In real estate, we talk a lot about the potential of your sphere. But we almost never talk about the individual contacts that comprise your sphere. Within the typical agent’s sphere is a broad spectrum of close friends, random acquaintances and even online leads that perhaps only have the name and email address populated within a CRM.
As automated “touch points” prevail over the more personal methods of truly keeping in touch, many agents are finding that their sphere isn’t generating them much business any more. Could it be because we’re treating all our contacts the same, when they in fact have very different potential to bring us business?
Consider these recent NAR statistics: 88% percent of 2016 buyers said would use their agent again or recommend their agent to others. This strong number is in line with the metrics we’ve seen for years in the real estate industry.
However, in 2016, only 17% of repeat buyers did use the agent who previously helped them to buy or sell. A full 37% of repeat buyers bypassed their previous agent and went with a personal referral or another agent they knew personally. Among first-time buyers, the referral number was even higher; 52% of first-time buyers either hired a personal contact to represent them or were referred to their agent by a personal contact.
What this means is that the power of an agent’s sphere is still alive and well. It’s even thriving. But in order to capitalize on your potential for word-of-mouth business, you must:
Look closely at your sphere contacts to determine the strength of each relationship
Segment your sphere into three groups: Strong, Average, Weak
Work to maintain your strong relationships, build your average relationships and nurture your weakest relationships
Are you ready to get honest -- and real -- about the health of your sphere? As time permits, review each contact in your sphere to determine if your relationship is strong, average or weak. For most contacts, you should know immediately where you stand.
For those that are a bit murkier, answer in your head these ten questions below to give them a definitive ranking. Give yourself one point for every “yes.”
1. Do they know my first and last name?
2. Do I know them? Would I be able to greet them by name if I saw them on the street?
3. Could they easily contact me without having to look up my information online or finding an old marketing piece? In short, do they have me saved as a contact in their phone or email?
4. Have they used my services in the past?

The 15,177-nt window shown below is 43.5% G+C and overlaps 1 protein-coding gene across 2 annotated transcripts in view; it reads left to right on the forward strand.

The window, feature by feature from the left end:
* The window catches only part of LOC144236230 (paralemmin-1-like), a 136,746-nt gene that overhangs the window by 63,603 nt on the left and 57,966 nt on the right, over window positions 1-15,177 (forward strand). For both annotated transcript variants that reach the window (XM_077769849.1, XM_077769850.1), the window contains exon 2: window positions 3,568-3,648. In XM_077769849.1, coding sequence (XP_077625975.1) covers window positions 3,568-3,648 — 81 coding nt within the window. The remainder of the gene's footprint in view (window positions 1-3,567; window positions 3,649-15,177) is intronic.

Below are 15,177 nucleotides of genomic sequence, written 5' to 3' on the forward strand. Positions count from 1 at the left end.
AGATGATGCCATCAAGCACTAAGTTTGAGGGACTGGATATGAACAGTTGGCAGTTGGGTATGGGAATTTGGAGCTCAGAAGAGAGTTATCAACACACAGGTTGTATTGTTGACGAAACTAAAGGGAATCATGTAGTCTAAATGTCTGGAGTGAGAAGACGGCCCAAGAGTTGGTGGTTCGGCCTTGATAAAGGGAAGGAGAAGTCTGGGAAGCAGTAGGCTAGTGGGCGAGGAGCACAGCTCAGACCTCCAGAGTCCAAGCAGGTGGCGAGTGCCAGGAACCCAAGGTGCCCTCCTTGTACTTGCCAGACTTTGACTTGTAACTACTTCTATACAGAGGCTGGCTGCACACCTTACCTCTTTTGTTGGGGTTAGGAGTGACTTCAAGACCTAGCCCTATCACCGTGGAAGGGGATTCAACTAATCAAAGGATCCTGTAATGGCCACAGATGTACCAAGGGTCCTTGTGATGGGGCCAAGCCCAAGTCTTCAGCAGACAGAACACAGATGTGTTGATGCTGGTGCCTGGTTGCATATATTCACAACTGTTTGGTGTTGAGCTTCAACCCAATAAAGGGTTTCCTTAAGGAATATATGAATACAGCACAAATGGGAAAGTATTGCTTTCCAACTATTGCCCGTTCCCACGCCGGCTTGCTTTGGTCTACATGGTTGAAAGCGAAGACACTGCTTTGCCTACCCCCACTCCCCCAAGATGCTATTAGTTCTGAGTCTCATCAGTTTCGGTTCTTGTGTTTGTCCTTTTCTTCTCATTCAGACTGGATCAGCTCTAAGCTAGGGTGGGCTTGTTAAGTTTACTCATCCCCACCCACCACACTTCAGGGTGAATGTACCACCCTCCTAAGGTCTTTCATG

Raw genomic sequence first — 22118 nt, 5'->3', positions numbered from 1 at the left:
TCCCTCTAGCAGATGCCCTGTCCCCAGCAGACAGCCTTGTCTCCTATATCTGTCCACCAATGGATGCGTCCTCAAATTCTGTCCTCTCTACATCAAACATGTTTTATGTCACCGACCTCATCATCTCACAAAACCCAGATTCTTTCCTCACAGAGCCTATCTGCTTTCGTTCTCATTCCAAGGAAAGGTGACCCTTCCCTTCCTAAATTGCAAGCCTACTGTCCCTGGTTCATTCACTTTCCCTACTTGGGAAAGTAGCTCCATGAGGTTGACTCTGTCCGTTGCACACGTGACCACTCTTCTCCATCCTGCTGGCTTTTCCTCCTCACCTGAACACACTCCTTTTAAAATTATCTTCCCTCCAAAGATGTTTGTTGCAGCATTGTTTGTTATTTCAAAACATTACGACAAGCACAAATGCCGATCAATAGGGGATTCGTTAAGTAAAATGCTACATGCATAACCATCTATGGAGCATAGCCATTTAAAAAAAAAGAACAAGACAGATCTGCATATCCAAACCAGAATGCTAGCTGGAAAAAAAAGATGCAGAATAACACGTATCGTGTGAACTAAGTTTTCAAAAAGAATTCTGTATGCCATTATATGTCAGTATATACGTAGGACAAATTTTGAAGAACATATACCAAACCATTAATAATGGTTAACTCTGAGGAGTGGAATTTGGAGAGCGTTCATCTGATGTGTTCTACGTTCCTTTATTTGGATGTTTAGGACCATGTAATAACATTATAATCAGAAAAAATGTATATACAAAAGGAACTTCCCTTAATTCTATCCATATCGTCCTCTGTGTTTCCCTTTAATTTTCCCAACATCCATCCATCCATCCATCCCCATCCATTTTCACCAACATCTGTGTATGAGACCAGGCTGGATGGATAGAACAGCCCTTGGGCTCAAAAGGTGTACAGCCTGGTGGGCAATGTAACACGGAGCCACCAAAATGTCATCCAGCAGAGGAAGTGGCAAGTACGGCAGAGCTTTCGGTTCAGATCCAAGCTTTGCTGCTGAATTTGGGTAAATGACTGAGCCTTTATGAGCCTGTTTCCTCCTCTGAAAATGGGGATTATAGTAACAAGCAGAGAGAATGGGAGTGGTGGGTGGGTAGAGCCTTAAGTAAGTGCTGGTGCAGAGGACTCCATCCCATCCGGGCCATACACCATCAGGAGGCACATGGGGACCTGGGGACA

5. Would I expect them to use my services in the future?
6. Have they referred me any business or attempted to refer me any business in the past?
7. Am I friends with them on Facebook, connected on LinkedIn -- or engaged in other online communities, including gaming, fantasy sports leagues or online networking groups?
8. Is there potential for me to engage with them organically, face-to-face? Am I connected to them in any “in-person” groups, including a book club, PTA, Chamber of Commerce? Are we fellow school parents or do we belong to the same church or fitness center?
9. Does this person consider me a friend?
10. Do I have any idea when this person might transact again?
1-3 points: Weak
What comes next?
Next, you get to work. Once you’ve segmented your sphere into Strong, Average and Weak segments, it’s time to build on each of those relationships.
Maintain your strong relationships
Do this by keeping in touch naturally with each contact that represents your Strong segment. These are the people you know best, or the people who have most recently used (and loved) your services, so you shouldn’t overthink it. Work to keep in touch as often as you like and thank them vigorously for any business they send your way.
Build on your average relationships
This group represents your highest potential group, as they just need to be warmed up rather than re-introduced to you and your services. Consider inviting your Average contacts to lunch, coffee or on a walk so you can get to know them better. Send them personal emails when you see something that reminds you of them or post a message of congratulations on their wall when they mention a recent achievement. Focus on keeping each interaction natural and don’t sell too hard. Sphere building is all about the long game of building lasting relationships.
Nurture your weak relationships
This segment is, of course, the hardest one to squeeze business from. Whether the contacts within are old internet leads that didn’t go anywhere, or the product of a title list of homeowners, you’re going to have to work hard to get to know them. Nurture them with low-cost marketing products, add them on LinkedIn or to a Facebook group you have for their market area (using discretion). If you have their email address, try retargeting them with online or Facebook ads so they get to know your name and branding.
This article was originally posted/written by Active Rain.